Last night I had the chance to attend a lecture by Ingrid Gubbay, European Head of Human Rights and Environmental Law at Hausfeld & Co LLP, at the Institute of Advanced Legal Studies in London. She talked about the Khulumani litigation before US Courts. The Khulumani litigation is among the handful of cases brought under the US Alien Tort Statute against corporations (prominent manufacturers and banks) that have “done business” with rogue regimes, in this case the South African regime at the time of Apartheid.
In her dense lecture she highlighted some of the key difficulties associated with this type of cases from forum non conveniens to the act of state doctrine. She also criticized the “purpose test” established in the Presbyterian Church of Sudan v. Talisman Energy, Inc ruling, according to which a company is only liable for aiding and abetting violations of international law where it has provided substantial assistance with the specific aim of furthering the violation. In Talisman the application of this test led to the conclusion that by letting the Sudanese regime use their airstrips the company had not aided and abetted the international crimes of the regime because they did not share the intent of furthering the crimes. She instead favoured a looser test, known as the “knowledge” test, whereby aiding and abetting is established if the company knew or should have known about the violations, without necessarily aiming to furthering the crimes.
She also rejected the idea often put forward that the fact that international criminal tribunals have not extended their jurisdiction to corporations shows that corporate liability for international crimes does not exist under international law. As she rightly pointed out, international tribunals are the products of political compromise, whether they were created through a UN Security Council Resolution, as the International Criminal Tribunals for the Former Yugoslavia and for Rwanda, or through an international treaty, as the International Criminal Court. Their jurisdiction reflects their mode of creation. The fact that these institutions’ jurisdiction is limited to individual criminal liability and does not extent to corporate liability “says nothing about the existence or non existence of a norm”.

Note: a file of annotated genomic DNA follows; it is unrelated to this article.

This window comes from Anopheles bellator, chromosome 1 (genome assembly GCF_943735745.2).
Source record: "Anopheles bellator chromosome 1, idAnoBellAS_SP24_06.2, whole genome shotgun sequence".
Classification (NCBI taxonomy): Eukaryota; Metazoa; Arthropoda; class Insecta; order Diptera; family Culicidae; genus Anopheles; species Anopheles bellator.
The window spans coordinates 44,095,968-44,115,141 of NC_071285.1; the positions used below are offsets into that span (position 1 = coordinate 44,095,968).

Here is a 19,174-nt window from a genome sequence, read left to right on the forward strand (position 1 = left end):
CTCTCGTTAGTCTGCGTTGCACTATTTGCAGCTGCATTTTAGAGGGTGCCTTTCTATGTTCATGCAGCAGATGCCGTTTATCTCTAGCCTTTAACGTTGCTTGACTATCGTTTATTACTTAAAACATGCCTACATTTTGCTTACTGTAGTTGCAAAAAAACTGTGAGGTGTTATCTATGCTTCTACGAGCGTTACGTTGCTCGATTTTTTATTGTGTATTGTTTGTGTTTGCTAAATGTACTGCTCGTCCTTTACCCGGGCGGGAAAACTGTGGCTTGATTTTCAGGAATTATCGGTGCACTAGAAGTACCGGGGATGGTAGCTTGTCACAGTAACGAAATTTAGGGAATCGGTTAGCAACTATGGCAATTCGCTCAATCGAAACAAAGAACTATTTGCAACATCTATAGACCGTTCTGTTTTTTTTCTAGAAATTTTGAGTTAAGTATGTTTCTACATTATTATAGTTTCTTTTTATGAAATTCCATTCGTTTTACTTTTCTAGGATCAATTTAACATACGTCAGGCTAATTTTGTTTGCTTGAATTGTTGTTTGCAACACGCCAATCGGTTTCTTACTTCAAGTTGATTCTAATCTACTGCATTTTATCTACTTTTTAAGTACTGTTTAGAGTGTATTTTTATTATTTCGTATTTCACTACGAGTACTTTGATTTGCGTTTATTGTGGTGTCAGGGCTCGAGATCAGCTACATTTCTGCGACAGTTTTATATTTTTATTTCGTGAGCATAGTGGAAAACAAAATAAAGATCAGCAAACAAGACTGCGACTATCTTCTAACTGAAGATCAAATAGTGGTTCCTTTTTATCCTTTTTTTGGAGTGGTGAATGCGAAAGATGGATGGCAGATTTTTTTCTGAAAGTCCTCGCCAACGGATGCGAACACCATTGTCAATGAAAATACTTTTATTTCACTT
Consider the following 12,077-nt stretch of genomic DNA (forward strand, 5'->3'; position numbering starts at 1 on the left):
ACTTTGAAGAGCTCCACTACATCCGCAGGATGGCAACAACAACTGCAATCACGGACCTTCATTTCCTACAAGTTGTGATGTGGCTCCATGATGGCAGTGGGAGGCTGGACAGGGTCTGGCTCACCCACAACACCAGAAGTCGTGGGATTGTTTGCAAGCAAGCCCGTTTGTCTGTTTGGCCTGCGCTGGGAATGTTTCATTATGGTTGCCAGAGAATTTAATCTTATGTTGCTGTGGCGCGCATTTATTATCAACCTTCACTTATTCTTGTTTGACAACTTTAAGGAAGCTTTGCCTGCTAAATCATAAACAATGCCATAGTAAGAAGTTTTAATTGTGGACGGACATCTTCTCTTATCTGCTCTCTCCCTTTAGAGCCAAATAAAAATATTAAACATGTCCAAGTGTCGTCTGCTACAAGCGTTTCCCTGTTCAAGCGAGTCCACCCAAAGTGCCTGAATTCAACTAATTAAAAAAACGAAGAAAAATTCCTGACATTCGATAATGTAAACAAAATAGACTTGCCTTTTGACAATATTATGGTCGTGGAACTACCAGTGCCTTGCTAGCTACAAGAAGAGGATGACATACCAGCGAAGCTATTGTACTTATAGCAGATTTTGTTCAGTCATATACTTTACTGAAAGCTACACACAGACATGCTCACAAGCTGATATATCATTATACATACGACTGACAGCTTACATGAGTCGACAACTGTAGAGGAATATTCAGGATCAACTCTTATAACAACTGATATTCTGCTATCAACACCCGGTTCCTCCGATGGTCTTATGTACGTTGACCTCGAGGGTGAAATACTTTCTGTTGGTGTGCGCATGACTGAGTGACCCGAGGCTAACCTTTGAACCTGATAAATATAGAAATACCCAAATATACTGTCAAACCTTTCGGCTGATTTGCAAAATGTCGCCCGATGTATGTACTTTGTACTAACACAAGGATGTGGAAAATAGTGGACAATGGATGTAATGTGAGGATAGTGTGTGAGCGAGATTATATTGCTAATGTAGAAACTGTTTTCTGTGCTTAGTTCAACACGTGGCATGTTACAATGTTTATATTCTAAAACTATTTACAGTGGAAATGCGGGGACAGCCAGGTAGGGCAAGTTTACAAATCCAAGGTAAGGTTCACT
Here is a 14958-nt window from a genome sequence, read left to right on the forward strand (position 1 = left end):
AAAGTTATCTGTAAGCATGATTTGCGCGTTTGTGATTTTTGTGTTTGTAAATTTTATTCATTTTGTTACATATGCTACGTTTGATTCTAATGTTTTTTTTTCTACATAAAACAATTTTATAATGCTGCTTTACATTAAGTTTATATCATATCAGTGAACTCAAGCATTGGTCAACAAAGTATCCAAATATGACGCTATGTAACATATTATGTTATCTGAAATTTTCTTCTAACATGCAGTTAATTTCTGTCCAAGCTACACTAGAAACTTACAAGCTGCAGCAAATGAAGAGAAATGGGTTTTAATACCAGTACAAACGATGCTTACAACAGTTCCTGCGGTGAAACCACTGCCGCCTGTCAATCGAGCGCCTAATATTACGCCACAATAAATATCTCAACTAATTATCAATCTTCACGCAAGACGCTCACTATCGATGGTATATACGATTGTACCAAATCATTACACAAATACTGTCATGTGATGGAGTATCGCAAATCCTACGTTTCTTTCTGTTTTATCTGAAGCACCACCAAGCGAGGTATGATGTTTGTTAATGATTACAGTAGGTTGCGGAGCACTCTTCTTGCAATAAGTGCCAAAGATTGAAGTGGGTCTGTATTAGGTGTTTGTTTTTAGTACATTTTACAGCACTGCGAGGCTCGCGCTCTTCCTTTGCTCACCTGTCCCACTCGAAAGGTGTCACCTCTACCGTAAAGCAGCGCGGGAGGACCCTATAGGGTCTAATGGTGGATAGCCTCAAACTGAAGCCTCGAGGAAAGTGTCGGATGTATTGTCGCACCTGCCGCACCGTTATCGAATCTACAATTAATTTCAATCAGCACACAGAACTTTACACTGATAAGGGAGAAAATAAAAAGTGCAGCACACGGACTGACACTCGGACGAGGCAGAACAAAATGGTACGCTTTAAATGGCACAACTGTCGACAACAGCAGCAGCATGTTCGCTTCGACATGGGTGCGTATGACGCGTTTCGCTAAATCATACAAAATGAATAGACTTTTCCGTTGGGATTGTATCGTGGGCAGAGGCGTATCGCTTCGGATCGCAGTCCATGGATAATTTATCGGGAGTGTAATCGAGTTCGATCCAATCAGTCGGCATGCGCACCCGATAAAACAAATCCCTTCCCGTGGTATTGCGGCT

Talking specifically about the liability of the funders of international crimes, such as banks and other financial institutions, she recognised that “the legal theory about financing human rights violations is still in its early days.” Indeed, there are many unresolved questions in this area, including how to distinguish between “doing business” and “being complicit”, and whether the purpose for which the loan was granted should make a difference. It seems clear that simply “doing business” will not entail liability, as “international law does not impose liability for declining to boycott a pariah regime”. Moreover, as she emphasized, “aiding a criminal is not the same as aiding and abetting their crimes”. That said, we know that without funds international crimes cannot be committed. We also know that the law on the financing of terrorism is much more advanced than the law on the financing of international crimes, and that, as Ingrid pointed out, “the fear of a court case is a much more powerful incentive to change than a set of voluntary principles”. I certainly share her opinion that all this calls for changes in the law.
Incidentally I am currently looking into these issues in a chapter on “Establishing Liability for Financial Complicity in International Crimes” which will be part of the forthcoming book Making Sovereign Financing & Human Rights Work (Hart Publishing) co-edited by Juan Pablo Bohoslavsky and Jernej Letnar Černič .